Sunday, August 28, 2011

Training today

We had a good training day today; short but sweet. Most of what we've been doing has been throughout-the-day-type work: stays at my desk, heel-up while we're walking, random drops, etc. Now it's time to get back to regular sessions.

Willard Bailey, author of two of my favorite dog books, posted on his blog about his method for teaching go-outs. I've never liked the "treat on the ring gate" technique; it's just not for me. I tried it with Jack and he was very focused on the gate itself. While we never got to finish our training or get to Utility, it seemed like searching the gate for food is a behavior that would re-emerge under stress. I've seen it happen to dogs in the ring, and I can absolutely see it happening with my dogs.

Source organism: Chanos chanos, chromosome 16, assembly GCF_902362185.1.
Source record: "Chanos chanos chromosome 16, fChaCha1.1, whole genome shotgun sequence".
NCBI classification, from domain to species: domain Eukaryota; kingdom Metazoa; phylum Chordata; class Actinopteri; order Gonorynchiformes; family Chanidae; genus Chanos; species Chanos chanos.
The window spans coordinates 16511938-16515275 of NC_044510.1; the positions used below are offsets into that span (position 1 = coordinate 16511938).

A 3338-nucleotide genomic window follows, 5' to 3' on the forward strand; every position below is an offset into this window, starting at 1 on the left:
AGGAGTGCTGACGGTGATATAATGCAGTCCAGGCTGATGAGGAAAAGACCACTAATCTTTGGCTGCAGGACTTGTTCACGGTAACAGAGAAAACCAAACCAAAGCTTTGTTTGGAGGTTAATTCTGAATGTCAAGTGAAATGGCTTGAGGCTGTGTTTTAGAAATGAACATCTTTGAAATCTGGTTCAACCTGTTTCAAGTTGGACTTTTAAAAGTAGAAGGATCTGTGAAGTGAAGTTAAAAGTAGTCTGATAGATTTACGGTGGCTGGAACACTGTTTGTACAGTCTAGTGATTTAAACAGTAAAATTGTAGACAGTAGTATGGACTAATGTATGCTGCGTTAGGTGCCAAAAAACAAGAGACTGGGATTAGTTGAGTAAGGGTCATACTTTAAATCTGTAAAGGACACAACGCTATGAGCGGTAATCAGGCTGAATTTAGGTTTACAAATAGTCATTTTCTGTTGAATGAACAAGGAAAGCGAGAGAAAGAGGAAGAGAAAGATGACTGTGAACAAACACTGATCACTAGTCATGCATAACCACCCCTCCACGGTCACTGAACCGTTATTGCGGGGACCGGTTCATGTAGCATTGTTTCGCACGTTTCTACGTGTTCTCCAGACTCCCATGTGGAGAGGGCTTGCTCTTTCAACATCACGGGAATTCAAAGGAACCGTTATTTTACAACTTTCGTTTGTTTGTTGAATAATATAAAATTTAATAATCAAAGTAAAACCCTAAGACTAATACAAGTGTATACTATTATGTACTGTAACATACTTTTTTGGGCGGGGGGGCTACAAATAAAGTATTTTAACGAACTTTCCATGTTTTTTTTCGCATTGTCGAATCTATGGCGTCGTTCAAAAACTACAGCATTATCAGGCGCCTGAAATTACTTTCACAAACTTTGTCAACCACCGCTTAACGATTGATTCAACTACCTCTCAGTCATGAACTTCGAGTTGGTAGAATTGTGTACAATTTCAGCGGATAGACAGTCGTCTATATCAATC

I've done some targeted go-out work, and I've worked with boxes and barriers for our straight heels and fronts, but I hadn't ever combined the two. So my challenge to myself is to try Willard's technique and see how it goes. Basically, we're starting with 3-sided PVC box; I put the target and the treat at the far end of the box, and right now, I'm just leading Scorch up to it and telling him to get it. I want to work up to him running to the target in a straight line from a greater distance. When we add the turn-and-sit, the box (plus a long leash) will help get the desired behavior in the desired way. I also like teaching differentiation between "get the cookie" and "turn and sit".